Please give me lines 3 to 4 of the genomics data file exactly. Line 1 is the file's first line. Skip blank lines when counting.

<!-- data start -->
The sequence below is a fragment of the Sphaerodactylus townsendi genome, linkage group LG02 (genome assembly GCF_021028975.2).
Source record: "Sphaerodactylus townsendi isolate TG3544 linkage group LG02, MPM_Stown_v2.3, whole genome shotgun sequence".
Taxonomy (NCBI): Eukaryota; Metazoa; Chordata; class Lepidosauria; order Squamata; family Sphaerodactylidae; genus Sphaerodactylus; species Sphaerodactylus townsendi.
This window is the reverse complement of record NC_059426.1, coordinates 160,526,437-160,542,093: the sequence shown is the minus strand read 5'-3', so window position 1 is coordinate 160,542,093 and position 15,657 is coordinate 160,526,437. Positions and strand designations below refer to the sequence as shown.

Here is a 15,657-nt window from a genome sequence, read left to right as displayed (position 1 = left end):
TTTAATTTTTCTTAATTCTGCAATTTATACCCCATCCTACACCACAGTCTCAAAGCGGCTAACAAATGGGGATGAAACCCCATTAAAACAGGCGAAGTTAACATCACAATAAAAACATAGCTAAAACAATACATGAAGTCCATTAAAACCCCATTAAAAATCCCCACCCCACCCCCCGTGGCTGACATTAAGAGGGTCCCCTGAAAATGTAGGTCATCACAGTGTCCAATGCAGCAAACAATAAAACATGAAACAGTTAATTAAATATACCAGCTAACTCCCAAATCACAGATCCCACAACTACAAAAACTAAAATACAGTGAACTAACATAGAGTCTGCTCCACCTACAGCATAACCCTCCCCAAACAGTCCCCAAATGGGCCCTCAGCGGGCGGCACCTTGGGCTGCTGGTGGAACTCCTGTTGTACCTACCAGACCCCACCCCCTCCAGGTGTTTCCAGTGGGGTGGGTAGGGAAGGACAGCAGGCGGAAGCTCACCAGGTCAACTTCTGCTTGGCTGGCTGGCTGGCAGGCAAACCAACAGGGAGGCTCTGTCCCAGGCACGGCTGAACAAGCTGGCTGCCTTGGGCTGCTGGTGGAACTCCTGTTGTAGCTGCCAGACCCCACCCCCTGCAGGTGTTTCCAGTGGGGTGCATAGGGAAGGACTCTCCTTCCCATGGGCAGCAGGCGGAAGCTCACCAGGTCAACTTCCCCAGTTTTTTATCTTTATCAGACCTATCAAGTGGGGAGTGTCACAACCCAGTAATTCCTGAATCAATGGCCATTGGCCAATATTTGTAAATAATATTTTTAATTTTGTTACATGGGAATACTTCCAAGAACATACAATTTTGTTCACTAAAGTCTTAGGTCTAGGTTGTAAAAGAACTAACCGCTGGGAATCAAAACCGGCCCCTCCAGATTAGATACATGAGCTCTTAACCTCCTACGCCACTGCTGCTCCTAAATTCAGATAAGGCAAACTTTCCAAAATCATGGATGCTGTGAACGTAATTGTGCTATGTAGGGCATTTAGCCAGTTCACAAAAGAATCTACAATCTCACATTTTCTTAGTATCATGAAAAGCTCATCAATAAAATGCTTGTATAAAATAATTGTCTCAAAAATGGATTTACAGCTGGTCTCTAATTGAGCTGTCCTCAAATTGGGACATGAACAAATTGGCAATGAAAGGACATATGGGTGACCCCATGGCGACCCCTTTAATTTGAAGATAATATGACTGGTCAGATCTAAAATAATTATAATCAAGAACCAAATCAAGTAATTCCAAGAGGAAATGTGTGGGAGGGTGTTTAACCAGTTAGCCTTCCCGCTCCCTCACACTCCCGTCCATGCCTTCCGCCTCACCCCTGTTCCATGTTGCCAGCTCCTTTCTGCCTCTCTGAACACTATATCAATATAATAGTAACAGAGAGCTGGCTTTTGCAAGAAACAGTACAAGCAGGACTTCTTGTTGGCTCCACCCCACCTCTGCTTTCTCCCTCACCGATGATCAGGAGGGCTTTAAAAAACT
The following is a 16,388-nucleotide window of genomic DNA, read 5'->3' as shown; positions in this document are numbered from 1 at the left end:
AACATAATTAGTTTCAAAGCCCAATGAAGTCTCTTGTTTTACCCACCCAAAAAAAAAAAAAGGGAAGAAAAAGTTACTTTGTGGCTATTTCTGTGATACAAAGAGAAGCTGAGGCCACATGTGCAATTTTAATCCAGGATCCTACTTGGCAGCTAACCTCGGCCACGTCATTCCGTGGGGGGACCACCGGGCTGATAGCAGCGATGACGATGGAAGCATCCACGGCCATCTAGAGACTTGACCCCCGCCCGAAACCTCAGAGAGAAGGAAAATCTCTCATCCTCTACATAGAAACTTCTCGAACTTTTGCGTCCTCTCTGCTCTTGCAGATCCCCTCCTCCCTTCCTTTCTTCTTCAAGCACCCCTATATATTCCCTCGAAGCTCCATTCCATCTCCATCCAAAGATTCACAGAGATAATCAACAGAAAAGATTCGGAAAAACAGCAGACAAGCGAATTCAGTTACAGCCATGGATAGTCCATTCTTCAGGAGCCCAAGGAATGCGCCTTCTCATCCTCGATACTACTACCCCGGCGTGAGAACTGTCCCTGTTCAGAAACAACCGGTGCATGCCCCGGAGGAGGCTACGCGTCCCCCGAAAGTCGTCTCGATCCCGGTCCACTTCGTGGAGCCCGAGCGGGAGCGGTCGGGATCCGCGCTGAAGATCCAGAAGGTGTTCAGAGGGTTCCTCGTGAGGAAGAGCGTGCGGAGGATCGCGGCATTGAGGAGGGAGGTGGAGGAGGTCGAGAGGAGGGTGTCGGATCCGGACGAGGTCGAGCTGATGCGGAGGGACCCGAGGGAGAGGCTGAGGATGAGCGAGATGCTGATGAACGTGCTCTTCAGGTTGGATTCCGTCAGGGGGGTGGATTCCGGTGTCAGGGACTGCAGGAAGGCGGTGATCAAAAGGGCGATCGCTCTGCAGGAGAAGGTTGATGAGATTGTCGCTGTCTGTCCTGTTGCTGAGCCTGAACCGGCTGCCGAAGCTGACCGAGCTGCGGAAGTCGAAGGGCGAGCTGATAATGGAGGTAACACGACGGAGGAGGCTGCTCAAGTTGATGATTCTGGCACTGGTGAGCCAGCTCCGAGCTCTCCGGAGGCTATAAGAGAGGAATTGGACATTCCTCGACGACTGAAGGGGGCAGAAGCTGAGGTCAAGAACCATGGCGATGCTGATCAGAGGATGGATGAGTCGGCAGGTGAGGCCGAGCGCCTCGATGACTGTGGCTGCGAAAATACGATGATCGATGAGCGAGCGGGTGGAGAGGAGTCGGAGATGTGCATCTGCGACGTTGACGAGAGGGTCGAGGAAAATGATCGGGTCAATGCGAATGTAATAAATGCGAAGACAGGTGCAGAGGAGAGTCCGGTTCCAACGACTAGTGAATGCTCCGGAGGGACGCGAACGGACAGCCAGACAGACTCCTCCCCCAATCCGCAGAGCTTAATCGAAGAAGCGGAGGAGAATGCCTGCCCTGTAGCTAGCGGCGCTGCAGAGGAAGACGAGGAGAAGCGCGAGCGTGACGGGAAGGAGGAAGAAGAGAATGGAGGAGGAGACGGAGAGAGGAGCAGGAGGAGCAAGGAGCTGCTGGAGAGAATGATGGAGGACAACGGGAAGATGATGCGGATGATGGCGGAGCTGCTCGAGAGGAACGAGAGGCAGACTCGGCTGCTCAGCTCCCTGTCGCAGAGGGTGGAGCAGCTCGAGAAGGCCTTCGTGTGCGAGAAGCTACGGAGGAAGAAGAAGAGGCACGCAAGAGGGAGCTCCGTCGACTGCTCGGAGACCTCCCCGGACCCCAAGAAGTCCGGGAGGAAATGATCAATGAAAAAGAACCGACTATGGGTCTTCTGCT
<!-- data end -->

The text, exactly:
Taxonomy (NCBI): Eukaryota; Metazoa; Chordata; class Lepidosauria; order Squamata; family Sphaerodactylidae; genus Sphaerodactylus; species Sphaerodactylus townsendi.
This window is the reverse complement of record NC_059426.1, coordinates 160,526,437-160,542,093: the sequence shown is the minus strand read 5'-3', so window position 1 is coordinate 160,542,093 and position 15,657 is coordinate 160,526,437. Positions and strand designations below refer to the sequence as shown.